Driver Suffers From Multiple Sclerosis
March 16, 2004
Some disabled drivers are angry over a parking ticket for parking outside the designated lines for a handicap space.
Annette Morehouse is fighting a ticket that she says punishes her for using a space that's designed to help her -- the hash marks next to the handicap parking space.
"I'm contesting the citation. The citation was issued in error," Morehouse said.
Morehouse has done so much research to fight a parking ticket, it fills up the kitchen table in her home. She received the citation at a disabled space at a Longs Drugs parking lot. She says a cart was blocking one corner.
"I put my placard up, and I realized that I parked crooked. It was just beginning to drizzle. It was dark, and I didn't want to run around with a basket, take the shopping cart and move it somewhere else," Morehouse said.
Morehouse has multiple sclerosis, which -- she says -- makes walking difficult and keeps her off balance.
After buying medicine, she says she returned to her car a found she had a ticket.
"$345, you know, because I parked crooked? Because I didn't want to get out and move a basket? Excuse me!" Morehouse said.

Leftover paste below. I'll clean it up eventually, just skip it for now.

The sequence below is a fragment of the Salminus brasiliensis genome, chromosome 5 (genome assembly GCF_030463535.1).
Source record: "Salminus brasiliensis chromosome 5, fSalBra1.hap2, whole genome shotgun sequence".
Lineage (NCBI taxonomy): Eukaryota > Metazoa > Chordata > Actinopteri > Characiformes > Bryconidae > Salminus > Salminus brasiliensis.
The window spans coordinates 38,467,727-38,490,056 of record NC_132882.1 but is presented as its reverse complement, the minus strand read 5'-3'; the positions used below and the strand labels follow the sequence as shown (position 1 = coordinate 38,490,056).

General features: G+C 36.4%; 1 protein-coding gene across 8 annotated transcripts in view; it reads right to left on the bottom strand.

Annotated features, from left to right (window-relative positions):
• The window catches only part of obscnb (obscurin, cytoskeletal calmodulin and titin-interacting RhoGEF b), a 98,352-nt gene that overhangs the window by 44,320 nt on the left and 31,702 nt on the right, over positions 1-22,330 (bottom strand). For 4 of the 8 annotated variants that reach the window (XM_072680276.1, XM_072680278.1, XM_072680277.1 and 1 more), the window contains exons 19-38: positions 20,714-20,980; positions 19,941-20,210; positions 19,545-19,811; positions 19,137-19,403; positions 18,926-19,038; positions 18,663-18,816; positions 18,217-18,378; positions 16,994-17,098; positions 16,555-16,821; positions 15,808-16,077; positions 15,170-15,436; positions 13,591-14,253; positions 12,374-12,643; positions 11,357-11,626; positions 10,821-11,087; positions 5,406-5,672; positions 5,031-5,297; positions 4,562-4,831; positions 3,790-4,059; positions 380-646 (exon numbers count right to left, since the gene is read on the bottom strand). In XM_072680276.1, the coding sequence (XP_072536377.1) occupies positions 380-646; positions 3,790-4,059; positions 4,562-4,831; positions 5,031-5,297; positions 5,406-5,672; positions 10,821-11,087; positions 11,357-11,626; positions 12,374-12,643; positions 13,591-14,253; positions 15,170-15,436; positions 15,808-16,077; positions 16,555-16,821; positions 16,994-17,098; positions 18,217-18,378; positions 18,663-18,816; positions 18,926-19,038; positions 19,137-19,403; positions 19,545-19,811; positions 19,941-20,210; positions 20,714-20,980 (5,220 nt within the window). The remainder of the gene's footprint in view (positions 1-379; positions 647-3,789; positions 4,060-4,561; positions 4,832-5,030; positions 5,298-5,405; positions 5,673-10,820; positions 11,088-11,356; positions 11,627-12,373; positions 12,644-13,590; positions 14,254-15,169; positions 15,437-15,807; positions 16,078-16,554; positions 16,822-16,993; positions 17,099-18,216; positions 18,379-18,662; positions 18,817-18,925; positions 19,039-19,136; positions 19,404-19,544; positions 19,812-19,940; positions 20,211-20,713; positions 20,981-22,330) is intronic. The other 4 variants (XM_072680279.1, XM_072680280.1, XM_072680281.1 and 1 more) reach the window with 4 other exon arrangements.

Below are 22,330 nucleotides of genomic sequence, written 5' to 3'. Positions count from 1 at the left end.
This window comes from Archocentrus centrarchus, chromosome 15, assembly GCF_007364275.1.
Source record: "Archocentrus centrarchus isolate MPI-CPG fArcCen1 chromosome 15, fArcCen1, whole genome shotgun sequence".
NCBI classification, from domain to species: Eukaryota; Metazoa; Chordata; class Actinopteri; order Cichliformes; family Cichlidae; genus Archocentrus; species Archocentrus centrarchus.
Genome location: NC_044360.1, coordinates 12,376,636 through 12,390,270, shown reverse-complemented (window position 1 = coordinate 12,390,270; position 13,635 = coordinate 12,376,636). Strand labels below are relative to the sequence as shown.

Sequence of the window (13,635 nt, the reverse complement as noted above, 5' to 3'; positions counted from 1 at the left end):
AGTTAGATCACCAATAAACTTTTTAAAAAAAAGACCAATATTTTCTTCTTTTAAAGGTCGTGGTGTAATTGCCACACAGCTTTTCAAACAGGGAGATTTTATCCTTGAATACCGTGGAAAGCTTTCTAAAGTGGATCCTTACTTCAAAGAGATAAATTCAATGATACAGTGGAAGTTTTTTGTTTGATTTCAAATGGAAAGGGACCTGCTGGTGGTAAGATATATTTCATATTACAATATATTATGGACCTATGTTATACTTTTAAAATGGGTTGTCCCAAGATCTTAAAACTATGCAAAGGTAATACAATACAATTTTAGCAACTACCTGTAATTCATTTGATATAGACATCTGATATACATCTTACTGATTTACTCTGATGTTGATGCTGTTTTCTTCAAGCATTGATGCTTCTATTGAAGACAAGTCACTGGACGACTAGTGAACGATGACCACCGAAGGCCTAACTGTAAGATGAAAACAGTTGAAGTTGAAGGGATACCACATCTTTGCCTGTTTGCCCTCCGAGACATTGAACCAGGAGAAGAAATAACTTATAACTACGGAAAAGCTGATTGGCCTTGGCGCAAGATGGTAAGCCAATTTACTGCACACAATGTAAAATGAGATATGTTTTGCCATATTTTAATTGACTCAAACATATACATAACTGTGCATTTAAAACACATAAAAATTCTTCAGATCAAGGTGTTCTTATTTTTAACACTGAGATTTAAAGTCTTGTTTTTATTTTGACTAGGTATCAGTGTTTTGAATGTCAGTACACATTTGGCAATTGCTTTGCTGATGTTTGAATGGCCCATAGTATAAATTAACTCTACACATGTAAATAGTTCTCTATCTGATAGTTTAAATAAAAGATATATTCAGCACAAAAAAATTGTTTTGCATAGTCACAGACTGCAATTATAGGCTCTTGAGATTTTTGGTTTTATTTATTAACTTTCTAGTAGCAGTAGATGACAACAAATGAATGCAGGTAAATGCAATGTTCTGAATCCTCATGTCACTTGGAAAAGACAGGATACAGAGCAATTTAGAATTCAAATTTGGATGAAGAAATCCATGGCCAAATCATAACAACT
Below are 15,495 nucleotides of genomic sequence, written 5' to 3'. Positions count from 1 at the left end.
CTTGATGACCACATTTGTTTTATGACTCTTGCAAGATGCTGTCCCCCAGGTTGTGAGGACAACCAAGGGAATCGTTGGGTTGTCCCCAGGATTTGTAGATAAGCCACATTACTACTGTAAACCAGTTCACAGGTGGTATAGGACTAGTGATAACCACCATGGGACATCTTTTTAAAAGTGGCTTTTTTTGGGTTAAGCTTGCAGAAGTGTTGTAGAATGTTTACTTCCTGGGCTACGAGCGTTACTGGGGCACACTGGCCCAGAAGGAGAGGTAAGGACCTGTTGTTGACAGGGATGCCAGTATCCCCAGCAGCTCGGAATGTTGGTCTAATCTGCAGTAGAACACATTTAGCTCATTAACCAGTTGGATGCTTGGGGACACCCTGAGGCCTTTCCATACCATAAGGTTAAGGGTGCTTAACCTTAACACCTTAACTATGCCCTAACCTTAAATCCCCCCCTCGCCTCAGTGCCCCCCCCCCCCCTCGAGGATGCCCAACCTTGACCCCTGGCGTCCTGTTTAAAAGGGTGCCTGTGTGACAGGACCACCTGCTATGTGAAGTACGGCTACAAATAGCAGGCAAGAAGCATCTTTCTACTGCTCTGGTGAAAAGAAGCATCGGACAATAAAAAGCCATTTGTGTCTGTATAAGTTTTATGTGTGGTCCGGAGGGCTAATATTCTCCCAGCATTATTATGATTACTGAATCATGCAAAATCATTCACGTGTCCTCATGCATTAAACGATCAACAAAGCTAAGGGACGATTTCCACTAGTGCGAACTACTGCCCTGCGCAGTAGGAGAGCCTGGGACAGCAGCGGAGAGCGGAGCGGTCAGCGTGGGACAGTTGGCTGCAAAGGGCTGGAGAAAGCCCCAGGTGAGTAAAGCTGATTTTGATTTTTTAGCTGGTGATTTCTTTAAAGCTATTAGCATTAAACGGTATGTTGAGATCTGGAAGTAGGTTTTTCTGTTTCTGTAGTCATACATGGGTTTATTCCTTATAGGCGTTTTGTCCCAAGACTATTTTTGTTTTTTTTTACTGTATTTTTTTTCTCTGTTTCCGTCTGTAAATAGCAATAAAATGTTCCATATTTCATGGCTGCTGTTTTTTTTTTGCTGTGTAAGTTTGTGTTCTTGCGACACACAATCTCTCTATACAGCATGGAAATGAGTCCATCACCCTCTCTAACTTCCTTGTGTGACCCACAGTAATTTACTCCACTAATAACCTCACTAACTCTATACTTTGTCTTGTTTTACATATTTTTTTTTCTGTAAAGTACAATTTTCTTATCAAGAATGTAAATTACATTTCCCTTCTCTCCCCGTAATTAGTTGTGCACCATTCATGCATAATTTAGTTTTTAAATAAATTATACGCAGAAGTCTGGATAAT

A sheriff's photo of her car clearly shows her car over the line into the area that's supposed to be used as extra space for devices like wheelchairs. In this case, that area is adjacent to just the space she used, unlike some handicapped parking, where two spaces share one common middle area, and both might need it for wheelchairs.
But the Sacramento Sheriff's Department says there's a reason they ticket for encroachment into all of those spaces.
"If we were going to forgive a crosshatch on a single disabled space, that might give the impression among some people that it was allowed in other conditions. And then, we've really gone backwards and countered the intent of the Legislature by having the crosshatch rule in the first place," said Sacramento Sheriff Parking Enforcement spokesman Tom McAllister.
Morehouse is fighting the ticket on some technical issues and the intent of the law. The steep fines were designed to protect the disabled.
"Now, we've got somebody saying, 'Yeah, this is for you. But boy, if your tires touch the line, we are slapping you with a ticket,'" Morehouse said.
Morehouse says the ticket was the last straw for her. She gave away her car to use the bus and her new form of transportation -- a recumbent bicycle.
Morehouse has a hearing on Monday to appeal her ticket. Some of her
friends from her multiple sclerosis support group are expected to be there
to back her up.
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